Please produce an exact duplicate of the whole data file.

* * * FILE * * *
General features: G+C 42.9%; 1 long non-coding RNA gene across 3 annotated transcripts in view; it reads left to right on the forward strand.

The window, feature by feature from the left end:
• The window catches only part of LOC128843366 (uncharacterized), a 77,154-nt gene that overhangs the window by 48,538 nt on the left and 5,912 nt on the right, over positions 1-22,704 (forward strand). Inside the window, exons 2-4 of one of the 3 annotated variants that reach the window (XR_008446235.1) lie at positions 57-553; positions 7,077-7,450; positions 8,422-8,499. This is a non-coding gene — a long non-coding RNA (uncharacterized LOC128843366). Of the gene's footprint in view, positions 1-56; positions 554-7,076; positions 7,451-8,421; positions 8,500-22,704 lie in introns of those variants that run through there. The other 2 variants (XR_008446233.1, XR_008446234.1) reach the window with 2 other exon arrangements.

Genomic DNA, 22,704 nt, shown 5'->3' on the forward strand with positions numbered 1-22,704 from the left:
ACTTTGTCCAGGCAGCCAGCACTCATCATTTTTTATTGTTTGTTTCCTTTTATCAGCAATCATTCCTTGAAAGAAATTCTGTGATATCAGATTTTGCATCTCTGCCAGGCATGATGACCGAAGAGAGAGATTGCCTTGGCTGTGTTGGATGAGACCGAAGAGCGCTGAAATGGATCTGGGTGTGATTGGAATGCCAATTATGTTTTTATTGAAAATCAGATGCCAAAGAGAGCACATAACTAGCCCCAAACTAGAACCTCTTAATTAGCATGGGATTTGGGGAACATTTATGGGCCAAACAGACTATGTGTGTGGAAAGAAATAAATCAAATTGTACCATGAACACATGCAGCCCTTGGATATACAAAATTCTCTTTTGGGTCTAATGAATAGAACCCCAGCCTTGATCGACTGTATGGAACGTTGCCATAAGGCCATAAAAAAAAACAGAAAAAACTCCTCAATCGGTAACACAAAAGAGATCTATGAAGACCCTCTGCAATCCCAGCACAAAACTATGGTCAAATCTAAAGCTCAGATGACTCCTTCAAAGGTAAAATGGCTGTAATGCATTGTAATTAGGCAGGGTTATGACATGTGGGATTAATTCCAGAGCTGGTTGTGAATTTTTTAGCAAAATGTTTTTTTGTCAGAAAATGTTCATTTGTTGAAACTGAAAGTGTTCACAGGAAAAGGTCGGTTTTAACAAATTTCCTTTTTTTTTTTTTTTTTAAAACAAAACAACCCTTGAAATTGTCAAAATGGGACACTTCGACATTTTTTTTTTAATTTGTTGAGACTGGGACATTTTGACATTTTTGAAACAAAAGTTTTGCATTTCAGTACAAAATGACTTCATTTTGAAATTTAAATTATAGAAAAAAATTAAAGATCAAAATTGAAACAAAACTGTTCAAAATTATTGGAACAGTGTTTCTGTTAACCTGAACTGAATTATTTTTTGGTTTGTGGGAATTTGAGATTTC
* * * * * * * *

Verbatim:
General features: G+C 42.9%; 1 long non-coding RNA gene across 3 annotated transcripts in view; it reads left to right on the forward strand.

The window, feature by feature from the left end:
• The window catches only part of LOC128843366 (uncharacterized), a 77,154-nt gene that overhangs the window by 48,538 nt on the left and 5,912 nt on the right, over positions 1-22,704 (forward strand). Inside the window, exons 2-4 of one of the 3 annotated variants that reach the window (XR_008446235.1) lie at positions 57-553; positions 7,077-7,450; positions 8,422-8,499. This is a non-coding gene — a long non-coding RNA (uncharacterized LOC128843366). Of the gene's footprint in view, positions 1-56; positions 554-7,076; positions 7,451-8,421; positions 8,500-22,704 lie in introns of those variants that run through there. The other 2 variants (XR_008446233.1, XR_008446234.1) reach the window with 2 other exon arrangements.

Genomic DNA, 22,704 nt, shown 5'->3' on the forward strand with positions numbered 1-22,704 from the left:
ACTTTGTCCAGGCAGCCAGCACTCATCATTTTTTATTGTTTGTTTCCTTTTATCAGCAATCATTCCTTGAAAGAAATTCTGTGATATCAGATTTTGCATCTCTGCCAGGCATGATGACCGAAGAGAGAGATTGCCTTGGCTGTGTTGGATGAGACCGAAGAGCGCTGAAATGGATCTGGGTGTGATTGGAATGCCAATTATGTTTTTATTGAAAATCAGATGCCAAAGAGAGCACATAACTAGCCCCAAACTAGAACCTCTTAATTAGCATGGGATTTGGGGAACATTTATGGGCCAAACAGACTATGTGTGTGGAAAGAAATAAATCAAATTGTACCATGAACACATGCAGCCCTTGGATATACAAAATTCTCTTTTGGGTCTAATGAATAGAACCCCAGCCTTGATCGACTGTATGGAACGTTGCCATAAGGCCATAAAAAAAAACAGAAAAAACTCCTCAATCGGTAACACAAAAGAGATCTATGAAGACCCTCTGCAATCCCAGCACAAAACTATGGTCAAATCTAAAGCTCAGATGACTCCTTCAAAGGTAAAATGGCTGTAATGCATTGTAATTAGGCAGGGTTATGACATGTGGGATTAATTCCAGAGCTGGTTGTGAATTTTTTAGCAAAATGTTTTTTTGTCAGAAAATGTTCATTTGTTGAAACTGAAAGTGTTCACAGGAAAAGGTCGGTTTTAACAAATTTCCTTTTTTTTTTTTTTTTTAAAACAAAACAACCCTTGAAATTGTCAAAATGGGACACTTCGACATTTTTTTTTTAATTTGTTGAGACTGGGACATTTTGACATTTTTGAAACAAAAGTTTTGCATTTCAGTACAAAATGACTTCATTTTGAAATTTAAATTATAGAAAAAAATTAAAGATCAAAATTGAAACAAAACTGTTCAAAATTATTGGAACAGTGTTTCTGTTAACCTGAACTGAATTATTTTTTGGTTTGTGGGAATTTGAGATTTC